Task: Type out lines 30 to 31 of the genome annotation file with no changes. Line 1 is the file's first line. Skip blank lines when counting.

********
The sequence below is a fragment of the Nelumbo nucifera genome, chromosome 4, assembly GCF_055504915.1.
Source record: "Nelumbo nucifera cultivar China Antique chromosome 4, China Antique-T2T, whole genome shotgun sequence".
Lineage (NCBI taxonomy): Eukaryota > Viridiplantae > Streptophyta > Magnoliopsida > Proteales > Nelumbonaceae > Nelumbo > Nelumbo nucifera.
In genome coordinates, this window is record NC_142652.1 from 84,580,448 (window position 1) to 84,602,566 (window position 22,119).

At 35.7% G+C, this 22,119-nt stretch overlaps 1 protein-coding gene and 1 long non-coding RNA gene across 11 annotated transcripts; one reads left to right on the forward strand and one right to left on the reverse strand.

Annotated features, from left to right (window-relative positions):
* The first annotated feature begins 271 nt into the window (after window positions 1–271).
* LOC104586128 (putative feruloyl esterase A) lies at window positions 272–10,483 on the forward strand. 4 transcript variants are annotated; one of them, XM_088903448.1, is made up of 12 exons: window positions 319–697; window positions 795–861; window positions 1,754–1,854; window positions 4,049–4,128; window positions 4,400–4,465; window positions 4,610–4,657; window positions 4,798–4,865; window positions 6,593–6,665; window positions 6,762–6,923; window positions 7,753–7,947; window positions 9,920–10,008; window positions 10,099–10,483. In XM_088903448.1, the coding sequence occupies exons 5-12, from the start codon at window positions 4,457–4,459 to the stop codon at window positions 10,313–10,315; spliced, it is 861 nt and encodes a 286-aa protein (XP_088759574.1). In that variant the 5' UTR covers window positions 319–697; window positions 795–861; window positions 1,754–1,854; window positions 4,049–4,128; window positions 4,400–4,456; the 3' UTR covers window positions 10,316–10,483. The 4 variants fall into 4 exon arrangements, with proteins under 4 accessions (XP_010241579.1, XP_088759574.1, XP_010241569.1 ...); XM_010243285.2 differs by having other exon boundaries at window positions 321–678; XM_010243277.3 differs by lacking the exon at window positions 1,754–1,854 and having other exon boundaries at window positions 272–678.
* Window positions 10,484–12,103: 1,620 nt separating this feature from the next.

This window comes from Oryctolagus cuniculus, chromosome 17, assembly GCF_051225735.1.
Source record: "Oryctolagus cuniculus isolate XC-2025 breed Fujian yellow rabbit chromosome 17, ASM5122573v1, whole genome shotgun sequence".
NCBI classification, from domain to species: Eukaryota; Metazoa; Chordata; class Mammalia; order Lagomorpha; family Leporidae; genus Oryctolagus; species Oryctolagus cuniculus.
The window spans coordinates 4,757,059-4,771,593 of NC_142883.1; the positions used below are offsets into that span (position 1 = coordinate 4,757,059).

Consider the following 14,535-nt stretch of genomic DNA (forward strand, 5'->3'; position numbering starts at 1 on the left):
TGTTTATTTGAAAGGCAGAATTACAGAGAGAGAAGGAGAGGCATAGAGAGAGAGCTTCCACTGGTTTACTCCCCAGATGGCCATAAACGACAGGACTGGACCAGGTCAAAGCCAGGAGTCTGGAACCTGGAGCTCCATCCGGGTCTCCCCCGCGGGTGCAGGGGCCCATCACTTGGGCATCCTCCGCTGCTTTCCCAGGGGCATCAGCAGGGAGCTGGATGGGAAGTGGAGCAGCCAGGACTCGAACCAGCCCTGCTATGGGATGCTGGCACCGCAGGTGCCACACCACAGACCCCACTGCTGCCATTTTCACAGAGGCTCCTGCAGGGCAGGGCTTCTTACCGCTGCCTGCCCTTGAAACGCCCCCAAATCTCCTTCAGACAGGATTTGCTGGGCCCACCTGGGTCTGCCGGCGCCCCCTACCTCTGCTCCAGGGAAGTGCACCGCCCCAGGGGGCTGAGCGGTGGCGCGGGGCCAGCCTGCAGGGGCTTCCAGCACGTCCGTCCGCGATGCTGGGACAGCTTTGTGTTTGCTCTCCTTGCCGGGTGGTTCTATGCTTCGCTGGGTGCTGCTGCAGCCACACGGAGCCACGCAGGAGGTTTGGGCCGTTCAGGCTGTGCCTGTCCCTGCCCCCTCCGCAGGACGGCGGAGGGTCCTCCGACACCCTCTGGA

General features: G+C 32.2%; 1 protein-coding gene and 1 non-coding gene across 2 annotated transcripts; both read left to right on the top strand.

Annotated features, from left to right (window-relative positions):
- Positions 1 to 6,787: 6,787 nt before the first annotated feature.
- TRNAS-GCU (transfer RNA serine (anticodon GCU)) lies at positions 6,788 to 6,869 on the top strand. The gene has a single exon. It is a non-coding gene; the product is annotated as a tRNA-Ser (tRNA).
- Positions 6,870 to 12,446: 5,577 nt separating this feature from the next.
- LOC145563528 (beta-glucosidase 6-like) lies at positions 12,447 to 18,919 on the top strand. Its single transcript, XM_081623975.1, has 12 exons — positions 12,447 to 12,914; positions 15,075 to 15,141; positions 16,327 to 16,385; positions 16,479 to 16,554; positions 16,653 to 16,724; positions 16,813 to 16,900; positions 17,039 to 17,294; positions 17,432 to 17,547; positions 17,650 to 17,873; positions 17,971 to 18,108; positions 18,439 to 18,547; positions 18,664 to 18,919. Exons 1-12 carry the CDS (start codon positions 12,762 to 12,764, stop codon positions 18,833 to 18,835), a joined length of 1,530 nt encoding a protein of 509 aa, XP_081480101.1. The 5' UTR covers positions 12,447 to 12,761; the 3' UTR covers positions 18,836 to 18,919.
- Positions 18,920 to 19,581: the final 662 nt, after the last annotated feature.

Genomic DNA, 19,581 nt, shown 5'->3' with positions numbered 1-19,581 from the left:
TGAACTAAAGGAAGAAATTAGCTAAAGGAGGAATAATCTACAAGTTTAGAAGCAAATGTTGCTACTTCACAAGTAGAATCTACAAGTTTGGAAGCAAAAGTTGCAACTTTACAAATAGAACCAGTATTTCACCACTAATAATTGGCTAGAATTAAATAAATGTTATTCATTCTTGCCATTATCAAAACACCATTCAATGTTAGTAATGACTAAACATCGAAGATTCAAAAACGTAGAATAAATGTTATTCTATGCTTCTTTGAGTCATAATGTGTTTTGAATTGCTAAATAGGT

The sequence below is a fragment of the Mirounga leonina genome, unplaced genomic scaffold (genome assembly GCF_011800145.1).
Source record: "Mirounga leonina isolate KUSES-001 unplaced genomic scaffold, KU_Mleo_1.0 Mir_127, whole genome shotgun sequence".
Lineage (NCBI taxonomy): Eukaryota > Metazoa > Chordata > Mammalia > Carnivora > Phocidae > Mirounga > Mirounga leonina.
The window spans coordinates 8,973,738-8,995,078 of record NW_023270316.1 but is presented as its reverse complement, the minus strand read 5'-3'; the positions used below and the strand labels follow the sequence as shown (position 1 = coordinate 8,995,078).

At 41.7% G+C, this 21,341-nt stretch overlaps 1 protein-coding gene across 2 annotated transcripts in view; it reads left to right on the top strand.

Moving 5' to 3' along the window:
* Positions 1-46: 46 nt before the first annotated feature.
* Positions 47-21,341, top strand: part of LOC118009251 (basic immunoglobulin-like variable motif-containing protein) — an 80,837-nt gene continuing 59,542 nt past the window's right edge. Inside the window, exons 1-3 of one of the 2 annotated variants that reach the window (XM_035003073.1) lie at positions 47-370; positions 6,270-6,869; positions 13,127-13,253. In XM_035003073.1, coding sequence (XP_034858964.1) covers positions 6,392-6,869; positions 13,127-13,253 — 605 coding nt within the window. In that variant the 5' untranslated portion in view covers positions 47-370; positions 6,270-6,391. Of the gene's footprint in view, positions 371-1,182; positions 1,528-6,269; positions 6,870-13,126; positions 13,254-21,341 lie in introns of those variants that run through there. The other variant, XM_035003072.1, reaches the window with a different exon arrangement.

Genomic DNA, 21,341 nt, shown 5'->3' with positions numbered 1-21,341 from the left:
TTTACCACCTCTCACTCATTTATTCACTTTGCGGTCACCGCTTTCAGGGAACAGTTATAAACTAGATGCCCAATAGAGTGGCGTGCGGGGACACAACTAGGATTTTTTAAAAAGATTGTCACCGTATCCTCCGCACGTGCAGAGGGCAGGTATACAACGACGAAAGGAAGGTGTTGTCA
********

Moving 5' to 3' along the window:
* Positions 1-46: 46 nt before the first annotated feature.